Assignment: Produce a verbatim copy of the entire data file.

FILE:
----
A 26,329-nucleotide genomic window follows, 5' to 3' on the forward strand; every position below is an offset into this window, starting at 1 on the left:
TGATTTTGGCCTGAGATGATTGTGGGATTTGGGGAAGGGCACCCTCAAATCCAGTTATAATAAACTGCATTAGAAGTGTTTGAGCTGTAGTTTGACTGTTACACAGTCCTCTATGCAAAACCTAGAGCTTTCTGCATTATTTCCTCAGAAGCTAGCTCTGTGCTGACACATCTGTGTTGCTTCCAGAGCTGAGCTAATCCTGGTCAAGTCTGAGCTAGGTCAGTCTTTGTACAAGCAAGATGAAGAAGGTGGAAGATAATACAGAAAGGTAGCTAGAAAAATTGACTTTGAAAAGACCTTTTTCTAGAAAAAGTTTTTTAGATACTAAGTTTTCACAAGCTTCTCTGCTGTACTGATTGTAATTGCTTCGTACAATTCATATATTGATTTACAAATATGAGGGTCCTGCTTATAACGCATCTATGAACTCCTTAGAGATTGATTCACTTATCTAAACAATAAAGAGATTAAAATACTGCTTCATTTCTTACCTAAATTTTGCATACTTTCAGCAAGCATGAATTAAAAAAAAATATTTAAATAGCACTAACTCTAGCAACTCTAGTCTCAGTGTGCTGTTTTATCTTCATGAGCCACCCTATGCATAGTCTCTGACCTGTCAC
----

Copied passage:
A 26,329-nucleotide genomic window follows, 5' to 3' on the forward strand; every position below is an offset into this window, starting at 1 on the left:
TGATTTTGGCCTGAGATGATTGTGGGATTTGGGGAAGGGCACCCTCAAATCCAGTTATAATAAACTGCATTAGAAGTGTTTGAGCTGTAGTTTGACTGTTACACAGTCCTCTATGCAAAACCTAGAGCTTTCTGCATTATTTCCTCAGAAGCTAGCTCTGTGCTGACACATCTGTGTTGCTTCCAGAGCTGAGCTAATCCTGGTCAAGTCTGAGCTAGGTCAGTCTTTGTACAAGCAAGATGAAGAAGGTGGAAGATAATACAGAAAGGTAGCTAGAAAAATTGACTTTGAAAAGACCTTTTTCTAGAAAAAGTTTTTTAGATACTAAGTTTTCACAAGCTTCTCTGCTGTACTGATTGTAATTGCTTCGTACAATTCATATATTGATTTACAAATATGAGGGTCCTGCTTATAACGCATCTATGAACTCCTTAGAGATTGATTCACTTATCTAAACAATAAAGAGATTAAAATACTGCTTCATTTCTTACCTAAATTTTGCATACTTTCAGCAAGCATGAATTAAAAAAAAATATTTAAATAGCACTAACTCTAGCAACTCTAGTCTCAGTGTGCTGTTTTATCTTCATGAGCCACCCTATGCATAGTCTCTGACCTGTCAC